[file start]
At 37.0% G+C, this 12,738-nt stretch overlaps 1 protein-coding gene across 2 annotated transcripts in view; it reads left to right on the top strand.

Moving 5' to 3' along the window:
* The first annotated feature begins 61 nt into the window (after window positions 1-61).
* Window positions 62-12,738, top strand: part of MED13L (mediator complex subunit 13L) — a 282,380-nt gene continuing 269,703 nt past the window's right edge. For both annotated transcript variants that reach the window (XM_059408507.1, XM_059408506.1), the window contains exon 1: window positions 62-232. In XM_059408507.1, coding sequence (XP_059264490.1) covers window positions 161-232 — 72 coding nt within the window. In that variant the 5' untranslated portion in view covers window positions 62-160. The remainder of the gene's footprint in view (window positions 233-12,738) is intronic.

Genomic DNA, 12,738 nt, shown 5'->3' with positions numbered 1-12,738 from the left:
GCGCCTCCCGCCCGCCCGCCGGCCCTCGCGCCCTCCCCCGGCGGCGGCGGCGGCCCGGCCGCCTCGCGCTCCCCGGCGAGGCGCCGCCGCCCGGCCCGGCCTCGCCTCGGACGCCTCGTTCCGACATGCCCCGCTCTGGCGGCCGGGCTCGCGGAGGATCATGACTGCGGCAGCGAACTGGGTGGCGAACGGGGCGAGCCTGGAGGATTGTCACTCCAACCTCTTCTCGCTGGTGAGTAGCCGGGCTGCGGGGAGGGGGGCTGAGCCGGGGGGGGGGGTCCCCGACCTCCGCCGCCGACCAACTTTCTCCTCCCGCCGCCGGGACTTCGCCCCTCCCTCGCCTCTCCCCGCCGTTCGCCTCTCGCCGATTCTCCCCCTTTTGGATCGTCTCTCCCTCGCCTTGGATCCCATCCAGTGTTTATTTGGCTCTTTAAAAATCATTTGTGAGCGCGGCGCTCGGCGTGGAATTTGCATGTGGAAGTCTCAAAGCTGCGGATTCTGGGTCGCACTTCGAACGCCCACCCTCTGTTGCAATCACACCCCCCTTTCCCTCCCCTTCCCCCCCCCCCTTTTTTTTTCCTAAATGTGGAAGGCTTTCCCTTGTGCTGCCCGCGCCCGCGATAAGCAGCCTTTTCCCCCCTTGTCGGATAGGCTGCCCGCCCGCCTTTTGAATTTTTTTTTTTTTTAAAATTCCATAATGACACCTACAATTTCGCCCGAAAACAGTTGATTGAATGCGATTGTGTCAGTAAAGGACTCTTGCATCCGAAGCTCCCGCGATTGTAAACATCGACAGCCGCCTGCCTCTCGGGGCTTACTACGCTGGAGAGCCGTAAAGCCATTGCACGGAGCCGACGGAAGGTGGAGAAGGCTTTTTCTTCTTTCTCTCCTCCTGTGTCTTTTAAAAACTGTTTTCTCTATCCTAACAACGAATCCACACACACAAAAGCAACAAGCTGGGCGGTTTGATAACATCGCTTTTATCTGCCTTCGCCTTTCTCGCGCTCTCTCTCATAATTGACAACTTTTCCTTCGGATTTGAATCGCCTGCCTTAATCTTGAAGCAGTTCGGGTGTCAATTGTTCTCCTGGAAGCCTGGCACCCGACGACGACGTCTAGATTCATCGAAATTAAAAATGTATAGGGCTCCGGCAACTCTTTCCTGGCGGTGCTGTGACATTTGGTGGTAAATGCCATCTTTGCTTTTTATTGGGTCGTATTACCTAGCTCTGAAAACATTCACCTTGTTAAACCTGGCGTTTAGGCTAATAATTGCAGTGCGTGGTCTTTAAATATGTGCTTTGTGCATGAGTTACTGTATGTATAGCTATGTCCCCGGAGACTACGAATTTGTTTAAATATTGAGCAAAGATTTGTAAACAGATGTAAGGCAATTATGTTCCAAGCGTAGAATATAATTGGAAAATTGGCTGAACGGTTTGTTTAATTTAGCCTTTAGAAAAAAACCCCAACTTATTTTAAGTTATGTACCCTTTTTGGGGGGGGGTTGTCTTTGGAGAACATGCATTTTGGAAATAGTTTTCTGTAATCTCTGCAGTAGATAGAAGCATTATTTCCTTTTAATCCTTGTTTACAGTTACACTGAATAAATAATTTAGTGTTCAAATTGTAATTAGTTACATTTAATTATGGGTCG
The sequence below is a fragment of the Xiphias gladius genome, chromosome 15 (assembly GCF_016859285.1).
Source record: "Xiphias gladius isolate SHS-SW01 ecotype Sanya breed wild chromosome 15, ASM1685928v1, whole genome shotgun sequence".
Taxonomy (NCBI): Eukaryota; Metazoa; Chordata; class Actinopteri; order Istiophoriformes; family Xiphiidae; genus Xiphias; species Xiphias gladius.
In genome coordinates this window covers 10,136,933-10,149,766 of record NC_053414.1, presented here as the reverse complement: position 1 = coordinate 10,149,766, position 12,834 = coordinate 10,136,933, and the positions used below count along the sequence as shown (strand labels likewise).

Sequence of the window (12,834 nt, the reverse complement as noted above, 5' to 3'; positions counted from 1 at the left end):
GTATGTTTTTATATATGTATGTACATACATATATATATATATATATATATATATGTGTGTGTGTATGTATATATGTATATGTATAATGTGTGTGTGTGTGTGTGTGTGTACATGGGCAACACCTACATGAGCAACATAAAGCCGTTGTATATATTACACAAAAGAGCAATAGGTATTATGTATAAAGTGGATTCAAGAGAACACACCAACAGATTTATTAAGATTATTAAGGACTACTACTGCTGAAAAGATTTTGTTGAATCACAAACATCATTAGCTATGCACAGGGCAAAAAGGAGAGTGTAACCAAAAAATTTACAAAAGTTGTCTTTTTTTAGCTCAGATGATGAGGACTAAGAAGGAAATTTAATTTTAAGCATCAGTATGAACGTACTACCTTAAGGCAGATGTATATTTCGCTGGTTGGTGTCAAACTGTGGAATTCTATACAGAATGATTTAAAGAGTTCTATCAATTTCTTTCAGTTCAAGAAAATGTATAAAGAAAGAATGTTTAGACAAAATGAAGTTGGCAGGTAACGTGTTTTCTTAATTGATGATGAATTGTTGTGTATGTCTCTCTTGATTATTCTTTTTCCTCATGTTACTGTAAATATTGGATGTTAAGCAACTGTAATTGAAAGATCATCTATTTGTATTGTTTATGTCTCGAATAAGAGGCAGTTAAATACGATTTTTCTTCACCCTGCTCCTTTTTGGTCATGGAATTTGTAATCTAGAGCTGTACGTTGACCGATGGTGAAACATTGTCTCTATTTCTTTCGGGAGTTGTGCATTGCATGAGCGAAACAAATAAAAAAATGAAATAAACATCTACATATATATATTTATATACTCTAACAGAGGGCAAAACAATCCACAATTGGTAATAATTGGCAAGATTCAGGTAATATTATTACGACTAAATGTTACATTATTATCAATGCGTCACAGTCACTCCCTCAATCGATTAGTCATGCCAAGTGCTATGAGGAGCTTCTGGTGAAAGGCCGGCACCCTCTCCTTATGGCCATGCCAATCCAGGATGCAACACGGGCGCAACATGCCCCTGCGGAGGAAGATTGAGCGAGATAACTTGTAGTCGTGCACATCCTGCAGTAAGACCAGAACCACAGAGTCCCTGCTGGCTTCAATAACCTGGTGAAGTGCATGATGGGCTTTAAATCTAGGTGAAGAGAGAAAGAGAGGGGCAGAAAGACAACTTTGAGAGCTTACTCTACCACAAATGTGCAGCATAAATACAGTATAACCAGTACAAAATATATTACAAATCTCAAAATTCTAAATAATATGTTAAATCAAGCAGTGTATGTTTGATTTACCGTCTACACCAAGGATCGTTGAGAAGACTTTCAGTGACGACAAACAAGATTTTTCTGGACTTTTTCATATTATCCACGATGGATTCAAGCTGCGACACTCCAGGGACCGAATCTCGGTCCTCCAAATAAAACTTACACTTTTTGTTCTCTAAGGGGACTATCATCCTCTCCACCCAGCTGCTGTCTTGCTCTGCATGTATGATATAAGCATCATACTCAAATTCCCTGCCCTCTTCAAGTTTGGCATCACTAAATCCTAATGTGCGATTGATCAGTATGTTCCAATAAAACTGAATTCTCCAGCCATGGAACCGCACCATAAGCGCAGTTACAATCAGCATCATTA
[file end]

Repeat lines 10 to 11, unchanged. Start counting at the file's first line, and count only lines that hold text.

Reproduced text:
In genome coordinates this window covers 10,136,933-10,149,766 of record NC_053414.1, presented here as the reverse complement: position 1 = coordinate 10,149,766, position 12,834 = coordinate 10,136,933, and the positions used below count along the sequence as shown (strand labels likewise).

Sequence of the window (12,834 nt, the reverse complement as noted above, 5' to 3'; positions counted from 1 at the left end):